The New England Patriots made just four picks in the 2017 NFL Draft. Was this a mistake by the Patriots?
The New England Patriots went into the 2017 NFL Draft with just six picks and none in the first two rounds. By the end of day three on early Saturday evening the Patriots had wheeled-and-dealed their way to a grand total of just four draft picks.
This appeared to be a major tactical mistake by Bill Belichick and the Patriots: This season’s draft has been heralded as one of the deepest drafts in recent history.
"“It’s a very good draft,” added a top personnel executive for an NFC team. “If you’re in a position like Cleveland is with a lot of picks—and you still gotta pick the right guys—but it’s an excellent draft. Very deep across the board.”"
"“Depth-wise, it’s great,” said one AFC executive. “What I like about it is, if we do our job and have faith in our scouts, we can get starters into the fifth round.”"
Judy Battista at NFL.com stated:
"“Team personnel evaluators have been saying for months that this class boasts a depth of talent that makes coaches and general managers salivate. Immediate starters will be found well into the middle rounds, they believe, and the group is particularly strong at defensive back, running back, edge rusher and tight end.”"
These were just a handful of the hundreds of articles quoting NFL talent evaluators gushing about the depth at so many different positions in the 2017 NFL Draft. The middle and end of the draft is where the Patriots have made use of finding inexpensive players to supplement their depth and resistance to injuries during the season.
Tom Brady (6th round), Julian Edelman (7th round), and James White (4th round) were just a handful of late round picks who made huge plays in the fourth quarter of Super Bowl 51 to lead the Patriots to the greatest comeback in Super Bowl history.
With a number of inexpensive young players available in the middle rounds of the draft, it seemed to be the type of year that Bill Belichick would load up on picks and fill the back end of the roster with an infusion of talent.
Instead, the Patriots were extremely picky and filled just two positions: defensive end/edge rusher and offensive tackle. Bill Belichick and the Patriots’ strategy focused on importing young veterans:
- The Patriots sent the 32nd overall draft pick and their third round draft pick to New Orleans for a fourth round draft pick and wide receiver Brandin Cooks.
- New England traded the 64th overall draft pick to the Carolina Panthers for their 72nd overall draft pick and defensive end Kony Ealy.
- The Patriots shipped the 137th overall draft pick to the Indianapolis Colts in exchange for the 200th overall draft pick and tight end Dwayne Allen.
- New England signed Buffalo Bills’ restricted free agent running back Mike Gillislee to a two year $6 million offer sheet which sent the 163rd overall draft pick to the BIlls when they decline to match the offer.
- And finally on day three of the draft the Patriots sent the 183rd overall draft pick to the Kansas City Chiefs for tight end James O’Shaughnessy and the 216th overall draft pick.
If this were the talent-poor 2013 NFL Draft or the shallow 2009 NFL Draft such a strategy of limiting the number of draft picks would make sense.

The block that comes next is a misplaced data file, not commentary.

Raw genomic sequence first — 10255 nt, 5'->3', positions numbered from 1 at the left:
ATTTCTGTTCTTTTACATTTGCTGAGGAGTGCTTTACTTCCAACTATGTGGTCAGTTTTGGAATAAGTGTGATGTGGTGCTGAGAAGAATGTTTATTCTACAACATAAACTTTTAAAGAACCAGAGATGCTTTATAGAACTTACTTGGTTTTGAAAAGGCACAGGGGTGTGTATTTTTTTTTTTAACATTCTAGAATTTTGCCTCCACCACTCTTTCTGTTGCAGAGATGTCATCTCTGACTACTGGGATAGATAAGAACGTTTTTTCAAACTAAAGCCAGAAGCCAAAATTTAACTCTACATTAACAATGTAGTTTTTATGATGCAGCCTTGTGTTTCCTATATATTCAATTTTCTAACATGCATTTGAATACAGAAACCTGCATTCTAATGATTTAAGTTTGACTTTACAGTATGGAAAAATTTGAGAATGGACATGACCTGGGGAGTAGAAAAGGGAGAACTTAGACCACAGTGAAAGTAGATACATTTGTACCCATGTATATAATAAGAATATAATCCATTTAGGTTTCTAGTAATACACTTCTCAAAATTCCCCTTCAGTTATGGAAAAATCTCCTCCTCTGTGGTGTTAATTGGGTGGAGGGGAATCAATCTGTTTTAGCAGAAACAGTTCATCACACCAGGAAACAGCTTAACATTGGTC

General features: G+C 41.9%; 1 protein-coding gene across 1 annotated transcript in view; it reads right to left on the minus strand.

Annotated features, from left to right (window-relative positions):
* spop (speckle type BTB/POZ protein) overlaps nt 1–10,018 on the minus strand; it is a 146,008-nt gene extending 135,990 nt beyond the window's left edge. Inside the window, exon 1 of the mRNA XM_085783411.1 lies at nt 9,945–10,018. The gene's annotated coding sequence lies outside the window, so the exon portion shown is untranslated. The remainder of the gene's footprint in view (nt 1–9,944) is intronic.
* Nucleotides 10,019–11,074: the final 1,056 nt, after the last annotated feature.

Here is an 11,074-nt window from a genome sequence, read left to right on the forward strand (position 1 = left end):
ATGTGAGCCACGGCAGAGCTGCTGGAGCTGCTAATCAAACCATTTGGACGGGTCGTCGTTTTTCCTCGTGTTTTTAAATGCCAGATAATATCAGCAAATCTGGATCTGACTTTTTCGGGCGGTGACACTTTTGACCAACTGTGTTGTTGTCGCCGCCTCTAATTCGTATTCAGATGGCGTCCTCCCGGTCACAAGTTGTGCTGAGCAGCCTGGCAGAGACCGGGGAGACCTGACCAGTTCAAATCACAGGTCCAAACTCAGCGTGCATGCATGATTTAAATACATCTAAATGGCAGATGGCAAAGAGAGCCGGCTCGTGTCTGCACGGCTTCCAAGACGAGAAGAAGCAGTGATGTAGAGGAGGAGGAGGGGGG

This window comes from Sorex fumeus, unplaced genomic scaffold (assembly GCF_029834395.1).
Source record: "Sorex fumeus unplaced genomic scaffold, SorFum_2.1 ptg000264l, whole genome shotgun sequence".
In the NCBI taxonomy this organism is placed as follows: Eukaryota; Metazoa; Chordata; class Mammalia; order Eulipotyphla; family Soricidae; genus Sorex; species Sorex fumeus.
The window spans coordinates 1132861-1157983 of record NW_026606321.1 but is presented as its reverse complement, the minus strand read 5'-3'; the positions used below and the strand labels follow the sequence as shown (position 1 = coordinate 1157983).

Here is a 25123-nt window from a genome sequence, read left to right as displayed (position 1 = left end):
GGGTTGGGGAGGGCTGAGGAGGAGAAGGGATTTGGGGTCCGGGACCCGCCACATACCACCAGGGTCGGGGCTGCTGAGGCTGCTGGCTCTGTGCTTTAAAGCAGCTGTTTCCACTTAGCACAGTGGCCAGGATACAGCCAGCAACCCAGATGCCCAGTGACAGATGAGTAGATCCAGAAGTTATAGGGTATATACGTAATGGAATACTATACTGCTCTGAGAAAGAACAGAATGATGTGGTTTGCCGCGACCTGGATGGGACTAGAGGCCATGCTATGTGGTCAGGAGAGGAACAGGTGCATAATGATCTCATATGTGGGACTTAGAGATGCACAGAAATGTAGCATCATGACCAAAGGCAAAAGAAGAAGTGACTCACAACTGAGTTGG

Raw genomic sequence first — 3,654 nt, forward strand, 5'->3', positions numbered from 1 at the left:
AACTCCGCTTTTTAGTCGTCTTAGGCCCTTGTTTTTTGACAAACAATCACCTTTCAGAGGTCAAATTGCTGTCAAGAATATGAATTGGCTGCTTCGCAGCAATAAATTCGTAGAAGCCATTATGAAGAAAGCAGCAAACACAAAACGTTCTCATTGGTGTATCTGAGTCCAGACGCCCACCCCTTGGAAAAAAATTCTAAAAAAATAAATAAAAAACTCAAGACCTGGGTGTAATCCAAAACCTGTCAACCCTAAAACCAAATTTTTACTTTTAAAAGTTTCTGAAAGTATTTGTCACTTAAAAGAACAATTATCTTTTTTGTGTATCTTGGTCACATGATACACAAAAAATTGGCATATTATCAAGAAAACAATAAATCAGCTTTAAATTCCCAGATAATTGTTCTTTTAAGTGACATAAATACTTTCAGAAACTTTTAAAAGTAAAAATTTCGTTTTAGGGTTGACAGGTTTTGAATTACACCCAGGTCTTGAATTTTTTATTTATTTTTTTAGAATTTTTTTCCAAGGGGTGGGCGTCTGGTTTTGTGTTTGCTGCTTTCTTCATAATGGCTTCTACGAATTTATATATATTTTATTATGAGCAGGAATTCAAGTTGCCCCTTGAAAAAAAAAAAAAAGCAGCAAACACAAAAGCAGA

In the 2013 NFL Draft the top of the first round was historically terrible: Eric FIsher, Luke Joeckel and Dion Jordan are hardly impact players. Barkevious Mingo is on his third team and Jonathan Cooper is hanging on by a thread. Dee Milliner was out of football last year and Chance Warmack, D.J. Hayden, and EJ Manuel are just a few of the duds of the first round (don’t get me started on Bjoern Werner).
New England traded out of the first round that season and picked up three solid starters on the defense in Jamie Collins, Logan Ryan and Duron Harmon. The more heralded players of that draft–skill position players Aaron Dobson and Josh Boyce–were both washouts.
In 2009 Jason Smith, Tyson Jackson, Aaron Curry, Mark Sanchez, Andre Smith, and Darrius Heyward-Bey were the six non-impact players taken immediately after Matthew Stafford. That first round also included such “luminaries” as Aaron Maybin, Knowshon Moreno, Larry English, Josh Freeman, Perla Jerry, Donald Brown, and Beanie Wells.
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The Patriots swung and missed on a number of picks such as Ron Brace and Darius Butler in the second round in 2009. Brandon Tate and Tyrone McKenzie were both third-round non-factors. In fact, other than Patrick Chung (better on his second go-round in New England) and Sebastian Vollmer in the second round, the only impact player out of a dozen draft picks was a converted quarterback from Kent State named Julian Edelman.
With just 70 players on the roster after the draft, the Patriots had 20 open spots on the roster to get to the maximum of 90. While they may sign a veteran or two, this left New England with a ton of opportunities for undrafted free agents. Since the Patriots add an undrafted free agent or two to their final 53-man roster seemingly each season, they have no problem getting interested players to come to Foxboro knowing they have a fair shot of winning a job.
In the undrafted free agent feeding frenzy the Patriots added some intriguing players such as slot receiver Austin Carr from Northwestern, BYU linebacker Harvey Langi, offensive lineman Max Rick from Harvard, the Hollister twins, and safety Damarius Travis among others.
The Patriots need to hit on a few of their draft picks, these undrafted free agents, and those trades they made for Cooks, Ealy, Allen and the signing of Gillislee because these deep and talented draft picks that the Patriots missed out on could be disastrous for maintaining their depth and strong middle class of their roster.